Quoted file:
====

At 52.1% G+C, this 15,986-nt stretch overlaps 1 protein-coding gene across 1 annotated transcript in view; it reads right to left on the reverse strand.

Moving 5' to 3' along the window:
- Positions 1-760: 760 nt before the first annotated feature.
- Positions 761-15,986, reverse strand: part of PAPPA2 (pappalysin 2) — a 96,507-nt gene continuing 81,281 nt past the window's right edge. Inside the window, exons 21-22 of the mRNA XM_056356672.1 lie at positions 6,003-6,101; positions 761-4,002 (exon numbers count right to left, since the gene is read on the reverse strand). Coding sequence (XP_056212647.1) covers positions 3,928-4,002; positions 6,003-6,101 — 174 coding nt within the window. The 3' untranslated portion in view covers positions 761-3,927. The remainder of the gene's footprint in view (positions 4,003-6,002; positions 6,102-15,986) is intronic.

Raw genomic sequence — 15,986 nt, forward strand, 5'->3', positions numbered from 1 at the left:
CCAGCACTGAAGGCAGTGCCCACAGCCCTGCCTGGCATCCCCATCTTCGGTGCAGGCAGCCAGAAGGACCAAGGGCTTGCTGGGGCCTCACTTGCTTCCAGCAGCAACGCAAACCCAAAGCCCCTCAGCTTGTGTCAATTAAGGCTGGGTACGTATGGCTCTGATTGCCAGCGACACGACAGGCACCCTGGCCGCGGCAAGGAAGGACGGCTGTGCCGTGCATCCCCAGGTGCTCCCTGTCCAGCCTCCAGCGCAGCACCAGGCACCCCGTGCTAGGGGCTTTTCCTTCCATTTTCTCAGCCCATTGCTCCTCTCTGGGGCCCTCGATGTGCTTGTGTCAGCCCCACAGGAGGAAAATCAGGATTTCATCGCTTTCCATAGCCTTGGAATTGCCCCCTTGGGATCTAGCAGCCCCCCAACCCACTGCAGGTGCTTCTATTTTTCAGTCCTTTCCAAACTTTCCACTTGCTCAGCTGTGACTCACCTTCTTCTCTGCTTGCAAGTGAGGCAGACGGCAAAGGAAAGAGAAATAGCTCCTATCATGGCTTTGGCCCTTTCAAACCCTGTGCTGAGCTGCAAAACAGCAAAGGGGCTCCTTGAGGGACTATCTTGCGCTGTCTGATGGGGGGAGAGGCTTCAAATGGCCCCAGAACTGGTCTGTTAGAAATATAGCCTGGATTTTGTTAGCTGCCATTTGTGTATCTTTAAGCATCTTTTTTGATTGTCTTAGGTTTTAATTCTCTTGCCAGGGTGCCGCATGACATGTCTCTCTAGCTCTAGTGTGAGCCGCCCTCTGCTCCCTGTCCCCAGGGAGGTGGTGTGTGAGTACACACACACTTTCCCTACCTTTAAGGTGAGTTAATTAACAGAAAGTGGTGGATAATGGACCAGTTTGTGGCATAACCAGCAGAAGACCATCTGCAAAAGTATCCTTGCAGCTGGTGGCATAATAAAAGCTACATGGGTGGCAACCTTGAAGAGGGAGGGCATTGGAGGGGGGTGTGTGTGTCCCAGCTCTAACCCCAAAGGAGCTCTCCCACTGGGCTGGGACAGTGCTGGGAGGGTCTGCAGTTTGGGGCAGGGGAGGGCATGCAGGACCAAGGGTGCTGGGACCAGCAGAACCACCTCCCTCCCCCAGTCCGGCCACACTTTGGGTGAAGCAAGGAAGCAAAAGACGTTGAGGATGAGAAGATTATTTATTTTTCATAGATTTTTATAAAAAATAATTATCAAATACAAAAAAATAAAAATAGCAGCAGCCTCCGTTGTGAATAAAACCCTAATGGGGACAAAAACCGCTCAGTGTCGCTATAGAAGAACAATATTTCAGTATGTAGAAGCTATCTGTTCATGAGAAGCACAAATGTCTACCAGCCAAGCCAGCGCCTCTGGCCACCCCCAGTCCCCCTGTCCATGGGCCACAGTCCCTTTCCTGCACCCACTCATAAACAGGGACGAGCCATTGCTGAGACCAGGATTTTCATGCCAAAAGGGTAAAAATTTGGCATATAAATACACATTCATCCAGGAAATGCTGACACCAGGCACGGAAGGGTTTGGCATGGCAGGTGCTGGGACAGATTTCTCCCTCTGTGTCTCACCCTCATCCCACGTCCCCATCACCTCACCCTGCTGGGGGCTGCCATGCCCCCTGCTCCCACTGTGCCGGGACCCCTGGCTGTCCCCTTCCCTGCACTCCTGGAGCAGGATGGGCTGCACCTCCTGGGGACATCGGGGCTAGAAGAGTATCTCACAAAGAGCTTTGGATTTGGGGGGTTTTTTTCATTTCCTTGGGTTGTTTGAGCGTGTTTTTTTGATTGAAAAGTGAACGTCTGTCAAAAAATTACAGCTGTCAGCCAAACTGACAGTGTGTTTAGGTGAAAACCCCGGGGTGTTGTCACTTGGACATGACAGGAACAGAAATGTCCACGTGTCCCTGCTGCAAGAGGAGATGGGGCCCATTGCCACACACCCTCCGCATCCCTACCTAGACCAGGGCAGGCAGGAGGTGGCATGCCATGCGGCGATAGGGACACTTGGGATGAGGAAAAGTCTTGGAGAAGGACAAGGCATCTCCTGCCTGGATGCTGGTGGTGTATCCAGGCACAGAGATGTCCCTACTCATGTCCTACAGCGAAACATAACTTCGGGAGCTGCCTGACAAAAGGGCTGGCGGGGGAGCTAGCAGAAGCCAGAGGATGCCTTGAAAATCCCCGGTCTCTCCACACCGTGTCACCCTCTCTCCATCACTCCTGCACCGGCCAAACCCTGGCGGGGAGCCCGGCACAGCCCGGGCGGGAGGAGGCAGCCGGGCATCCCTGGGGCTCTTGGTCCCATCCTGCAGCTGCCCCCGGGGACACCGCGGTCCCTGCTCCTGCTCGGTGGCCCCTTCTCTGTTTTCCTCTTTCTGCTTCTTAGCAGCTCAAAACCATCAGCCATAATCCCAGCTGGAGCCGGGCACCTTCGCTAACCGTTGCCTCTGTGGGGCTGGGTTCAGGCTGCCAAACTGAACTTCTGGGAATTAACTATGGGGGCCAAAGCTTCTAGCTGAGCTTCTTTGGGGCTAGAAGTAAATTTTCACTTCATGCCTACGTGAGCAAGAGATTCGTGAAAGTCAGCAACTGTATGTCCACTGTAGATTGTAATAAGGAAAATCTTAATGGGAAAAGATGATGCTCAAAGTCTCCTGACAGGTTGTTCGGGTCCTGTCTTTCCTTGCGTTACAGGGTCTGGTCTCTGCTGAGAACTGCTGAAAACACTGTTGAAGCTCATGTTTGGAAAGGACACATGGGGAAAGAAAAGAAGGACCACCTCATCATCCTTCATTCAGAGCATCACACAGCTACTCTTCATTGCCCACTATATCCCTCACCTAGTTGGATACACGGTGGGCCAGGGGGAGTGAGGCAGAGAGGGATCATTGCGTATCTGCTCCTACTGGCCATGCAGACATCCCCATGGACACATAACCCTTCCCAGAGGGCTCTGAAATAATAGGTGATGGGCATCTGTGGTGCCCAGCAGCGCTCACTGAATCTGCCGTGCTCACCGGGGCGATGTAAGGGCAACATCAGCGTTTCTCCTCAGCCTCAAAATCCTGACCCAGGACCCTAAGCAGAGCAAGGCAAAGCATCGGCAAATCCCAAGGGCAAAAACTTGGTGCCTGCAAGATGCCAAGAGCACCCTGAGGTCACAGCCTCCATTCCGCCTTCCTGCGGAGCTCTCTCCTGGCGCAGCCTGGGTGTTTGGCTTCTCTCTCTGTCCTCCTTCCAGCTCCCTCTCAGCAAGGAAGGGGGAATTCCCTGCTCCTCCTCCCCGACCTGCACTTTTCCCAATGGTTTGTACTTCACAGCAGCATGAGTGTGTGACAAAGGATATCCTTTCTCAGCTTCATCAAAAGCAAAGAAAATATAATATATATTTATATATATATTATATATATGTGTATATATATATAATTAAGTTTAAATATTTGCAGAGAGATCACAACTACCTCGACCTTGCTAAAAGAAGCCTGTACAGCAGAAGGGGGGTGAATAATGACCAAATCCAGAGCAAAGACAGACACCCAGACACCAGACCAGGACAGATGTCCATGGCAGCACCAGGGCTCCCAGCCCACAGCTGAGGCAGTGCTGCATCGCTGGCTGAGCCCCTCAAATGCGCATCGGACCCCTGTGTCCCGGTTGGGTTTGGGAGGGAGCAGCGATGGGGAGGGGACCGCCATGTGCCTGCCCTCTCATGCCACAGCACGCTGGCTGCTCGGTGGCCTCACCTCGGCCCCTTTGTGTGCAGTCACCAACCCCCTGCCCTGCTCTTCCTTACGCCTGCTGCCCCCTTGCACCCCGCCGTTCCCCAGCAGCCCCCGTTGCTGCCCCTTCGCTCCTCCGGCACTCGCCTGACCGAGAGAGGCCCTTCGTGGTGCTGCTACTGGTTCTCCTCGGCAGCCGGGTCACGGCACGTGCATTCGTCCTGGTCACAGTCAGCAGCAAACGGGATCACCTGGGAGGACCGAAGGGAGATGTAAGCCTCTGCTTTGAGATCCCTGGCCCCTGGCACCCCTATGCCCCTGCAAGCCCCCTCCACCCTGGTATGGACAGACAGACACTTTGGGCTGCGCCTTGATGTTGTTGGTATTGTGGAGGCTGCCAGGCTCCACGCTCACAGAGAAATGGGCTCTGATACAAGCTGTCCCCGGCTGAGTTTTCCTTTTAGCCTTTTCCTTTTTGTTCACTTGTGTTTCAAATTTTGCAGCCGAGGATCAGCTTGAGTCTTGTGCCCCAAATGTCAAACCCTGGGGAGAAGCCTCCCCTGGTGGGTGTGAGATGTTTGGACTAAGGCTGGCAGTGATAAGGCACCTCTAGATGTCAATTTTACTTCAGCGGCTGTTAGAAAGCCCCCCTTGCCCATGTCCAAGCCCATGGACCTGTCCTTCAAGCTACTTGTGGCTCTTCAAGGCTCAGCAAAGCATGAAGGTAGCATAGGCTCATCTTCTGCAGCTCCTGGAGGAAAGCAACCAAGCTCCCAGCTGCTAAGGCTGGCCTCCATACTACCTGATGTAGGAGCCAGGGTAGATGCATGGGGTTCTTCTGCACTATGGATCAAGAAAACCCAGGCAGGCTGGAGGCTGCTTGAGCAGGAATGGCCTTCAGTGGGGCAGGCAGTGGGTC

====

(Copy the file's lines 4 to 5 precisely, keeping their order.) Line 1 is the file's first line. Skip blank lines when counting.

- Positions 761-15,986, reverse strand: part of PAPPA2 (pappalysin 2) — a 96,507-nt gene continuing 81,281 nt past the window's right edge. Inside the window, exons 21-22 of the mRNA XM_056356672.1 lie at positions 6,003-6,101; positions 761-4,002 (exon numbers count right to left, since the gene is read on the reverse strand). Coding sequence (XP_056212647.1) covers positions 3,928-4,002; positions 6,003-6,101 — 174 coding nt within the window. The 3' untranslated portion in view covers positions 761-3,927. The remainder of the gene's footprint in view (positions 4,003-6,002; positions 6,102-15,986) is intronic.

Raw genomic sequence — 15,986 nt, forward strand, 5'->3', positions numbered from 1 at the left: